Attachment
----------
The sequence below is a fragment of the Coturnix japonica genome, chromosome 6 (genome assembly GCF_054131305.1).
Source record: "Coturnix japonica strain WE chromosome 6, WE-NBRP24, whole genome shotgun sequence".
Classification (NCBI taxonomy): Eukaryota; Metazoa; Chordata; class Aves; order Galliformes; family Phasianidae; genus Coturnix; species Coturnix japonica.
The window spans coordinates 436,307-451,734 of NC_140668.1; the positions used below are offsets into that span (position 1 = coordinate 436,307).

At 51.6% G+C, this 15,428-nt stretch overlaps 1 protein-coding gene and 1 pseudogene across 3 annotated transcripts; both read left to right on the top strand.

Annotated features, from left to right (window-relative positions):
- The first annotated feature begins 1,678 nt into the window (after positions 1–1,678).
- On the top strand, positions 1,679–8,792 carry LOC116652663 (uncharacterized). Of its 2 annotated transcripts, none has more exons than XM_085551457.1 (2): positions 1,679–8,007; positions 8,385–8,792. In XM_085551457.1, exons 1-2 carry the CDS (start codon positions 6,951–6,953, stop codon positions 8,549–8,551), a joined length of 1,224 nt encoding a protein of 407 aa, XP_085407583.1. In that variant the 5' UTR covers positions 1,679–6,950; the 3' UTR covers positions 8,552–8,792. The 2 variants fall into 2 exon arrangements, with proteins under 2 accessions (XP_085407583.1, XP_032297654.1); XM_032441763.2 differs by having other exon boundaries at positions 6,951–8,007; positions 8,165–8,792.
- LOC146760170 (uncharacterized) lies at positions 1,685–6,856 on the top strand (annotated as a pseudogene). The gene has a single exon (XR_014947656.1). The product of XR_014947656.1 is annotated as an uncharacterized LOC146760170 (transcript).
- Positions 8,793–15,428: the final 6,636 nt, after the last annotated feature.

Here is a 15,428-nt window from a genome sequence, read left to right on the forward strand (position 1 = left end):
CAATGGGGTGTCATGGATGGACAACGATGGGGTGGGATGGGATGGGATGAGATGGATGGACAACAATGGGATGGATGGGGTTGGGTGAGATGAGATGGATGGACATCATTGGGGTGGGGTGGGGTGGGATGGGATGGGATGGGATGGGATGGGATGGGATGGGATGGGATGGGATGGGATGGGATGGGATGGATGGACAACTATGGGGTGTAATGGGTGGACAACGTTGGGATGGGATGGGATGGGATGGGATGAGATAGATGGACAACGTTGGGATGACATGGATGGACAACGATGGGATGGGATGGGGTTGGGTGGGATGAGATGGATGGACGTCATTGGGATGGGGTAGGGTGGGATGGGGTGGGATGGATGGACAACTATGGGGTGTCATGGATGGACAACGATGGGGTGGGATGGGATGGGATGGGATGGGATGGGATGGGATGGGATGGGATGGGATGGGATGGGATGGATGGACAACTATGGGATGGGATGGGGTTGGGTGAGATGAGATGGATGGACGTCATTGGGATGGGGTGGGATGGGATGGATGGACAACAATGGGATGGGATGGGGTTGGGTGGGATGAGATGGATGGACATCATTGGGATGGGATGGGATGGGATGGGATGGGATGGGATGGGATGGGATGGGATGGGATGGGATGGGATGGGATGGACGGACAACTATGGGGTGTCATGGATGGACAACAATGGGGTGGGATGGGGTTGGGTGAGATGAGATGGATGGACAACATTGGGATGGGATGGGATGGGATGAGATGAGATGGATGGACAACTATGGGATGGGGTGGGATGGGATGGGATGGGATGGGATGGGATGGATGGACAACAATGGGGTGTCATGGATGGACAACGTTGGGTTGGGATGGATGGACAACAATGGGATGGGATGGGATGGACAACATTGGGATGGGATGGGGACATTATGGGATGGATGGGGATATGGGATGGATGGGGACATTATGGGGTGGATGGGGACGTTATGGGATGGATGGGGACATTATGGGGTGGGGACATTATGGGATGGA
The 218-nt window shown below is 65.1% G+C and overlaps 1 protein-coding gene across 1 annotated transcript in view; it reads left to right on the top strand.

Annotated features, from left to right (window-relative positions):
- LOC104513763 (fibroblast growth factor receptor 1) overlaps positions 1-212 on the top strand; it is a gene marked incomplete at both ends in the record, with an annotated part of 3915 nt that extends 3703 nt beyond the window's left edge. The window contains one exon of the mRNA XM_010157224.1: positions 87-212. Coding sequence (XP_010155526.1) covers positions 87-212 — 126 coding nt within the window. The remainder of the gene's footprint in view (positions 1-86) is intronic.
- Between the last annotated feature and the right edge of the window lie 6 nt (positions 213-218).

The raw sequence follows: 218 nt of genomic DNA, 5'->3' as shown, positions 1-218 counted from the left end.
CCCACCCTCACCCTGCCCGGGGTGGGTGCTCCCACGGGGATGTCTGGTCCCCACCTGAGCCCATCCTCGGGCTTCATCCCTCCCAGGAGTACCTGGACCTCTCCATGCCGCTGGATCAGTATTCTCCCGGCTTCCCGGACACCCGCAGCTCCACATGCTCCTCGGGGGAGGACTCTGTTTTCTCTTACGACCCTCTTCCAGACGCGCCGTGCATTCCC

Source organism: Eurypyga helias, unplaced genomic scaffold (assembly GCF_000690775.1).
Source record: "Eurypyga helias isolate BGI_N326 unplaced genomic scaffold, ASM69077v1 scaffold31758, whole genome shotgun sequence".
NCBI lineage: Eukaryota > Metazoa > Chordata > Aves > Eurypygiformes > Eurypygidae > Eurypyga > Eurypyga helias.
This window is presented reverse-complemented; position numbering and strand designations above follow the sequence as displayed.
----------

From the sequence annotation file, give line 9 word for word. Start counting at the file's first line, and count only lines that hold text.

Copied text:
- LOC146760170 (uncharacterized) lies at positions 1,685–6,856 on the top strand (annotated as a pseudogene). The gene has a single exon (XR_014947656.1). The product of XR_014947656.1 is annotated as an uncharacterized LOC146760170 (transcript).